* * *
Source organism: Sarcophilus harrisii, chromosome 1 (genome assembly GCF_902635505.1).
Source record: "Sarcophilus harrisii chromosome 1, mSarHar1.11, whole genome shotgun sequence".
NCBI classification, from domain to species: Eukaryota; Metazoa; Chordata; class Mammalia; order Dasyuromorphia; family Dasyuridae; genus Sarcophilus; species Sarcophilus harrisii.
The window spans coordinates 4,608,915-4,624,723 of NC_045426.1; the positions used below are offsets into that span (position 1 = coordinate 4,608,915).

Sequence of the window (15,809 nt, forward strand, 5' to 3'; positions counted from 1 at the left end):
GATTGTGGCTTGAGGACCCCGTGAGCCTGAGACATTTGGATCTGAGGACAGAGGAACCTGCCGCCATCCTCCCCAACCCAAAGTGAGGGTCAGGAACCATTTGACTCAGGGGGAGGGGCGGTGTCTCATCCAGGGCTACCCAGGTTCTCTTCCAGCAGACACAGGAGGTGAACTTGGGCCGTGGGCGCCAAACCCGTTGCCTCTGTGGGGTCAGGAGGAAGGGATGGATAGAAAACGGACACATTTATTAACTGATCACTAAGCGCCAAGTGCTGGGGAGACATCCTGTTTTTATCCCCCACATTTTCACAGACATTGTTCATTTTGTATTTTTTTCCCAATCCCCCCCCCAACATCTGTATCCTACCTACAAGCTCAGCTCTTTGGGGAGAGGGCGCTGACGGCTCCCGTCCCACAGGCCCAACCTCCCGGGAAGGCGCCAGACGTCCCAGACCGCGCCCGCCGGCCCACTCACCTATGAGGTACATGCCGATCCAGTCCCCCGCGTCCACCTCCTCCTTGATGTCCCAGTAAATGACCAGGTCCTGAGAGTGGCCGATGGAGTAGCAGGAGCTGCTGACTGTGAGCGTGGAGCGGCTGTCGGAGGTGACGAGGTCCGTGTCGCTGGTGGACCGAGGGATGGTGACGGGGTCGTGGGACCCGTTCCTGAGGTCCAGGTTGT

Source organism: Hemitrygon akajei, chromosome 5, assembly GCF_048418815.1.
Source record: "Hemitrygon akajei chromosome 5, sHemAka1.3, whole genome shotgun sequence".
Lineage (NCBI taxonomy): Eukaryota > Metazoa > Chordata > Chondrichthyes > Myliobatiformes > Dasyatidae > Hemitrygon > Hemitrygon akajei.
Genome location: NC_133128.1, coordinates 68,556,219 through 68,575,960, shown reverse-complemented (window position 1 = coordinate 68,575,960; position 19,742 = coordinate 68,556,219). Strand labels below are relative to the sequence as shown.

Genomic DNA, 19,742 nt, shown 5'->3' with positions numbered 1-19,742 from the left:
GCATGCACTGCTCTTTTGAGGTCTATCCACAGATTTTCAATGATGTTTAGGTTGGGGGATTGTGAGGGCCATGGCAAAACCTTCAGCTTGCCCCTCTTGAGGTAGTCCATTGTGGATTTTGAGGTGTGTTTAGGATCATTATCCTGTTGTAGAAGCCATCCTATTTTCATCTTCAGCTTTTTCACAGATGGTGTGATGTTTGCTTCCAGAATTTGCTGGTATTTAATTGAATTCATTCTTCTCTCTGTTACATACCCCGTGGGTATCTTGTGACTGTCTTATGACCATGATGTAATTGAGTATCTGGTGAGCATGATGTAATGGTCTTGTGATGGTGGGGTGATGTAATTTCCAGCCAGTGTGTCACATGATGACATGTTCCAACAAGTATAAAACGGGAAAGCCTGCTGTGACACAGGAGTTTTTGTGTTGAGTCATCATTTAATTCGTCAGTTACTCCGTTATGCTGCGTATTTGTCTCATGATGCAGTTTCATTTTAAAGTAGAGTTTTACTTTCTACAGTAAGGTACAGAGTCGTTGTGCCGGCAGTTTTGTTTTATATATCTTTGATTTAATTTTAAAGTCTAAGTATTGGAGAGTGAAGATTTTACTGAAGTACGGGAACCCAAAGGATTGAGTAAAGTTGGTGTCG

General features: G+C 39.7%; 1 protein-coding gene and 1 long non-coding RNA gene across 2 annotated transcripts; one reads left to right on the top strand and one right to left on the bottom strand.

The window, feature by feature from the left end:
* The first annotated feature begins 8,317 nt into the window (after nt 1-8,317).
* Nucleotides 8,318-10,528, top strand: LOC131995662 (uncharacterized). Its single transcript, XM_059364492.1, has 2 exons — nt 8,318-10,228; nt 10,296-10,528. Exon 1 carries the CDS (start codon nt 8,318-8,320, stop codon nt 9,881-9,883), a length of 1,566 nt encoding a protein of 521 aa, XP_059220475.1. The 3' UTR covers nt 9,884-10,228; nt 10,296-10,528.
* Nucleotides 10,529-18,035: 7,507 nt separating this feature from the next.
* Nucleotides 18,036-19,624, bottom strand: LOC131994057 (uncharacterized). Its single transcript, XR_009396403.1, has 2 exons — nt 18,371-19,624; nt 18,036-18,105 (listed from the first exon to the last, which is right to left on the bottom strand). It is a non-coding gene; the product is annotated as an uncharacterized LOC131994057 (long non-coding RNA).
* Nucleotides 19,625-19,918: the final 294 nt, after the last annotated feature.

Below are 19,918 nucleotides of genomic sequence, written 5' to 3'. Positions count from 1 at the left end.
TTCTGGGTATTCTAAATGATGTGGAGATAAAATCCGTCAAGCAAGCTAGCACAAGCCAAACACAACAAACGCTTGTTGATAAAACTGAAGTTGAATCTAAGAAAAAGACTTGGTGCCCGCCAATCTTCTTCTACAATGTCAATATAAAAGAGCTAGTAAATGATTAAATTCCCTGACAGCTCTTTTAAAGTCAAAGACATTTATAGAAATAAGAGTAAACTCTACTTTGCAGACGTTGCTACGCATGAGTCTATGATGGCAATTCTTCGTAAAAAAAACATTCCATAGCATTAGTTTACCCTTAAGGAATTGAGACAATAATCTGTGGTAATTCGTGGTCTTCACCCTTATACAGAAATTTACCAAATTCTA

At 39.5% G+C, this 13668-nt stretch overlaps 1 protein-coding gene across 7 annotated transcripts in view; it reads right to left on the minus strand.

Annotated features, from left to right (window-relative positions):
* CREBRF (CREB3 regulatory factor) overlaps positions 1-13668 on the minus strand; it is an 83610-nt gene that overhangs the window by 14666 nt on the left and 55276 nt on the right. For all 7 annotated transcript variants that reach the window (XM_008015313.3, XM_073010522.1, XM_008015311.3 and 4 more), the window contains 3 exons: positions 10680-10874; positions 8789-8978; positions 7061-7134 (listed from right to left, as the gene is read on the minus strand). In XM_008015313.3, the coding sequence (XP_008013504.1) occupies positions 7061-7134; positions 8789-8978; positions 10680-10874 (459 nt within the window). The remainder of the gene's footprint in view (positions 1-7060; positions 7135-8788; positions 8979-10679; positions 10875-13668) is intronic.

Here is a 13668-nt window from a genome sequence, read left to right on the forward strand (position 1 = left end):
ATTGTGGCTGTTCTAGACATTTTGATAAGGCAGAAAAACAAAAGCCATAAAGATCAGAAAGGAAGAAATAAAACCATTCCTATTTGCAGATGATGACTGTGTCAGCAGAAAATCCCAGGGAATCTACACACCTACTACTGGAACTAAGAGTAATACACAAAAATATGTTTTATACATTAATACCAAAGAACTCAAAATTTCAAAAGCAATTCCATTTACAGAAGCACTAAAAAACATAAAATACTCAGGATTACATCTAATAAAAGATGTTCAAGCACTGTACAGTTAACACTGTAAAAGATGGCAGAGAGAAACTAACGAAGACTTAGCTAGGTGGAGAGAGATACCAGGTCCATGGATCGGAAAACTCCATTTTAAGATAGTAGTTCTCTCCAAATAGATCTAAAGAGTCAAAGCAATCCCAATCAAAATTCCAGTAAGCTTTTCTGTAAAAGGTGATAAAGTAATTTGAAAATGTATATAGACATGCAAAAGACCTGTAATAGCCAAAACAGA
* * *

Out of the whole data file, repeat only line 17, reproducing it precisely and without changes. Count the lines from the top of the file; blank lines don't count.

* Nucleotides 10,529-18,035: 7,507 nt separating this feature from the next.